matriarch takes racing in stride
threatened to leave her husband over it, attempted to talk her son into picking another
career and then tried to put the brakes on her grandson's rise through the ranks.
The Charlotte Observer
(September 27, 1998)
It's fair to say Martha Earnhardt was slow to embrace auto racing as her family's
business. That doesn't mean, however, she's not proud of what the men in her life have
accomplished on the track.
Martha Earnhardt was the late Ralph Earnhardt's wife. She's Dale Earnhardt's mother and
Dale Earnhardt Jr.'s grandmother. That's three generations of celebrating victories and
sharing disappointments, not to mention decades of watching cars disappear into clouds of
smoke hoping her flesh and blood came out on the other side.
``I think it gets worse instead of better,'' she said. ``When you get older, your nerves
are not quite as strong. When Ralph started I was only like 19 years old and I really
didn't have sense enough to worry.
``When Dale got in a race car, that was just all together different from Ralph. I grew up
with Ralph racing and I knew he knew what he was doing. When Dale got in it, that was part
of me getting in that car and it was just a different story.''
The upcoming week will be a special one for the Earnhardts. Charlotte Motor Speedway, the
site of next weekend's All Pro 300 Grand National and UAW-GM 500 Winston Cup races, is
close enough to their hometown of Kannapolis to make it feel like the back yard.
The track is honoring the family with its commemorative pole night ticket for Wednesday
night's admission. The ticket, bearing artist Sam Bass' rendering of Ralph, Dale and Dale
Jr., has been a hot seller.
Racing has been the Earnhardt family's way to make a living ever since Ralph decided
that's what he wanted to do -- over his wife's objections.
``When he first told me he wanted to race, I thought, `Well, he's lost his mind,' ''
Martha Earnhardt said. ``I threatened to leave and he just kept talking. So I decided if I
couldn't beat him I guess I would have to join him. I didn't want to leave him, really.
``He promised me when he started if he couldn't make a living for the family without
taking away from the family he would quit, that he wouldn't do it. He always kept me and
the five kids up without me having to work. I couldn't say too much.''
She also tried to talk Dale out of racing, and while she was baby-sitting Dale Jr. and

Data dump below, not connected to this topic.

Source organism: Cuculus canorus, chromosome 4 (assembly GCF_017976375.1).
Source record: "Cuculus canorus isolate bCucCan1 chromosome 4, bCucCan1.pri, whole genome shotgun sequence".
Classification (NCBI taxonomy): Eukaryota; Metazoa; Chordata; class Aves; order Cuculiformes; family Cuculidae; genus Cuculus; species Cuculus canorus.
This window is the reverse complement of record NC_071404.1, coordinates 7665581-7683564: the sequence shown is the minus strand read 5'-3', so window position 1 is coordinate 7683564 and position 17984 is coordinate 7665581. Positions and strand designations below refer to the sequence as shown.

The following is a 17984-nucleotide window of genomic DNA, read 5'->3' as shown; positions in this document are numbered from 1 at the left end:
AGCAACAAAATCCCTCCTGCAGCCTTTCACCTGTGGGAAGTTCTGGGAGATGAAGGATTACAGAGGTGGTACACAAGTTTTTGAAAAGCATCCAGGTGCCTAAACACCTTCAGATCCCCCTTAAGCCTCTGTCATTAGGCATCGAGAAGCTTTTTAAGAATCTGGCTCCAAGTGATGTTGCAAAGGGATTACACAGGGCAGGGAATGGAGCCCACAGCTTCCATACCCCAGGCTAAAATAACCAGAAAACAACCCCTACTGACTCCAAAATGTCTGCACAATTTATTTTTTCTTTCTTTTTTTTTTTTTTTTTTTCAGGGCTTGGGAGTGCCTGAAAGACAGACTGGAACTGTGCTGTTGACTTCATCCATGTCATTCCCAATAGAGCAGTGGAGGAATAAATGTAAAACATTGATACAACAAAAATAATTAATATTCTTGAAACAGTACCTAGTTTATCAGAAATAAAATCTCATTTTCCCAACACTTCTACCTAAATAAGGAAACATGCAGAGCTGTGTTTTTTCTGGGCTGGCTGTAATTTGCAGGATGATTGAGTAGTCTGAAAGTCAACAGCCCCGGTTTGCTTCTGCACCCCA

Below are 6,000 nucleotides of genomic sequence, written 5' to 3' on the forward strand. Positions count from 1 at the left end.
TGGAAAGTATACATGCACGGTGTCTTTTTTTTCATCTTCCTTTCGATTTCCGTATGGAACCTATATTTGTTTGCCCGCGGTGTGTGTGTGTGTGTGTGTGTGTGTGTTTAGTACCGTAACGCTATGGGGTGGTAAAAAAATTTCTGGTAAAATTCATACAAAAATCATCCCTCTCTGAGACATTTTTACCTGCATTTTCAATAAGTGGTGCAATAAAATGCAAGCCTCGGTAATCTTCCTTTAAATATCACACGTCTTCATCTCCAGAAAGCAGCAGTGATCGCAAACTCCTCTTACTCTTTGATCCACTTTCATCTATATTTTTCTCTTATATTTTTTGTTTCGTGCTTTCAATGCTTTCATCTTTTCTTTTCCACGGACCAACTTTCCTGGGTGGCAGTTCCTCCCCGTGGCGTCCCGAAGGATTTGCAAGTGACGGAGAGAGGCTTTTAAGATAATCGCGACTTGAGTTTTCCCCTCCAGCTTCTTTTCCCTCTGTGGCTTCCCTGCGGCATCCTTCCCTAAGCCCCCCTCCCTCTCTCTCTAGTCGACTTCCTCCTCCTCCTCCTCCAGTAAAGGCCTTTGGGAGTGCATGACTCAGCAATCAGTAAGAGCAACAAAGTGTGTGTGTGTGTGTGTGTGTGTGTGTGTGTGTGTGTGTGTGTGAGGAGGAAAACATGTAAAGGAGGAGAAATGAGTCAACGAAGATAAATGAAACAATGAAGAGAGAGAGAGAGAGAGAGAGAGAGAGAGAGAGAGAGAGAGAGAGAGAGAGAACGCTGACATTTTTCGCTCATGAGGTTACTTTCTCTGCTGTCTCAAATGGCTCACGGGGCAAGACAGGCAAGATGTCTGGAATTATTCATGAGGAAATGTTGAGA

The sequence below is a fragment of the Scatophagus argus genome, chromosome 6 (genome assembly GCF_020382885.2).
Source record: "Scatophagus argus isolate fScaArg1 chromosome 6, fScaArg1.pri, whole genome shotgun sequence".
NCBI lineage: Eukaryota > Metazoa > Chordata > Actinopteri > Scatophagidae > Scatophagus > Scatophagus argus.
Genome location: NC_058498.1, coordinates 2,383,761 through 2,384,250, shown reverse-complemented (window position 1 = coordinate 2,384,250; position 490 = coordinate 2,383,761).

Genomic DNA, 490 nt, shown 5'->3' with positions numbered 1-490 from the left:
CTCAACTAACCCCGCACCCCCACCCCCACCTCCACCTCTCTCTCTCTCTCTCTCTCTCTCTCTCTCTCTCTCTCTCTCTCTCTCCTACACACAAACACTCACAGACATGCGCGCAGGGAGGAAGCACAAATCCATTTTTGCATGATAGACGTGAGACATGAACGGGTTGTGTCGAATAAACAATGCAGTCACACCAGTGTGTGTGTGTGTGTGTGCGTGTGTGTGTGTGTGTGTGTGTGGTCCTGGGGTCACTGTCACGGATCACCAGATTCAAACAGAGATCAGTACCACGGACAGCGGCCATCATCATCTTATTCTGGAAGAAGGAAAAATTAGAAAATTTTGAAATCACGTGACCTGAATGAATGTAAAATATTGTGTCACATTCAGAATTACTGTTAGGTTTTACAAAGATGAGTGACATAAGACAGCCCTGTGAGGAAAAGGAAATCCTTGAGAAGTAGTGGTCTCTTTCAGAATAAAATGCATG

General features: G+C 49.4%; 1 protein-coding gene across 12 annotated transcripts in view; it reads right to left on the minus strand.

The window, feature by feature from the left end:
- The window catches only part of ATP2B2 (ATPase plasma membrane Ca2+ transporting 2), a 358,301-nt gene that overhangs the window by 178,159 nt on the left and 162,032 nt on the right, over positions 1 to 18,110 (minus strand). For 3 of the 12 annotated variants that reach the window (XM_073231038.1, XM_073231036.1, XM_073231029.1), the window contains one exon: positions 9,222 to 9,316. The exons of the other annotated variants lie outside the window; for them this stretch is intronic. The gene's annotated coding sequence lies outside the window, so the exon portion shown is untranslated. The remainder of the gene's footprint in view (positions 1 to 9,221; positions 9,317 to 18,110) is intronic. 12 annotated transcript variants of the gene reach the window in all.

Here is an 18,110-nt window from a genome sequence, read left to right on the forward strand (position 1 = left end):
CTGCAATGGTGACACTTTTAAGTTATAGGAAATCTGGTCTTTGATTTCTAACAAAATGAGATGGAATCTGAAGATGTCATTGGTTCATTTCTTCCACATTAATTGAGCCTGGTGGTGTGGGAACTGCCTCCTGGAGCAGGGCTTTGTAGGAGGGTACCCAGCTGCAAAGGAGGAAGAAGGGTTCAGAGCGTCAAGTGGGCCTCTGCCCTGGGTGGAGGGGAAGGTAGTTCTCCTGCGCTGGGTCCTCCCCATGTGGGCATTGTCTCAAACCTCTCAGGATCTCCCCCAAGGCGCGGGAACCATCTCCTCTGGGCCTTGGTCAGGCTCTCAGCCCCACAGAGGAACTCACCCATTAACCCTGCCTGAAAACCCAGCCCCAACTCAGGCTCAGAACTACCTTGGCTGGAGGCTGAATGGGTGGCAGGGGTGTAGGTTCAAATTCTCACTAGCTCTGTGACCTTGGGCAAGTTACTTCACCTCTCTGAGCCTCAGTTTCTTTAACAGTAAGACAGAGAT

watching him line up toy cars on his little race track, she tried to steer him out from
behind the wheel, too. When Dale told her of his plans to put Dale Jr. in the family-owned
Grand National car this season, she advised against that, too.
``I guess, evidently, I was wrong, but at the time I really didn't think he was ready,''
she said of her grandson's meteoric rise this year. '' I just thought he needed a lot more
experience in the smaller divisions. But he has proved me wrong.''
Dale Jr. is leading the Grand National points race and has six wins this season. He
recently signed a lucrative six-year deal with Budweiser that provides him strong backing
for his move to full-time Winston Cup competition, which is planned for the year 2000.
Before the days of private jets and $750,000 motor homes in which families could stay at
the track, Martha Earnhardt mostly stayed in Kannapolis -- in the house she still lives in
-- watching five kids. Ralph hauled his cars up and down the Eastern seaboard, racing four
or five nights a week.
``One time Ralph had went to Daytona one year and I didn't get to go,'' Martha recalled.
``I was home with the kids and the boys, Dale and Randy and Danny, were just trying my
nerves to see how bad they could really upset me. I just grabbed a belt and starting
swinging, I didn't care who I was going to hit. Dale hollered at Randy and Danny and said,
`Boys, y'all run. Mom's gone crazy!' ''
Martha stayed home from Daytona again this February when her son finally won the sport's
``I was home watching, and I was cheering and crying at home just like I would if I had
been there,'' she said. ``Dale called me from winner's circle and that made me feel real
good. He said, `Mom! I finally won the Daytona 500!' I said, `Yeah, son, I saw you did!'
``For the last 10 laps I walked the floor. I would sit down, I'd get up, I'd sit down. ...
I couldn't stay sitting down until I knew he had won it. It was just a really great
feeling because I knew how hard and how long he has tried to win and how close he has
She's proud of her son, the seven-time Winston Cup champion, but admits it's sometimes a
little different to grasp how wide his celebrity has grown.
``I am proud Dale has got to do what he has always wanted to do, and has really done well
at it,'' Martha said. ``He has been able to come as far and accomplish what he has, and I
am just proud of him as a person, the person he has become.
``It's really amazing when you go in the grocery store and there's your kid's picture on a
cereal box or a Sun-drop bottle, or you see him on a billboard on the side of the road.
It's really hard to realize that's really your child.''
She's proud to see her grandson's star rising, but worries a little bit that the sun might
be starting to set on her son.
``I want Dale to do what makes him happy,'' Martha said. ``I just think it is going to be
really, really hard for him to get out of that race car. As long as he can be competitive,
I think he will continue to drive.
``I don't want to see him struggle like he has been here lately. I want to seem him win
Even if it does still make her nervous.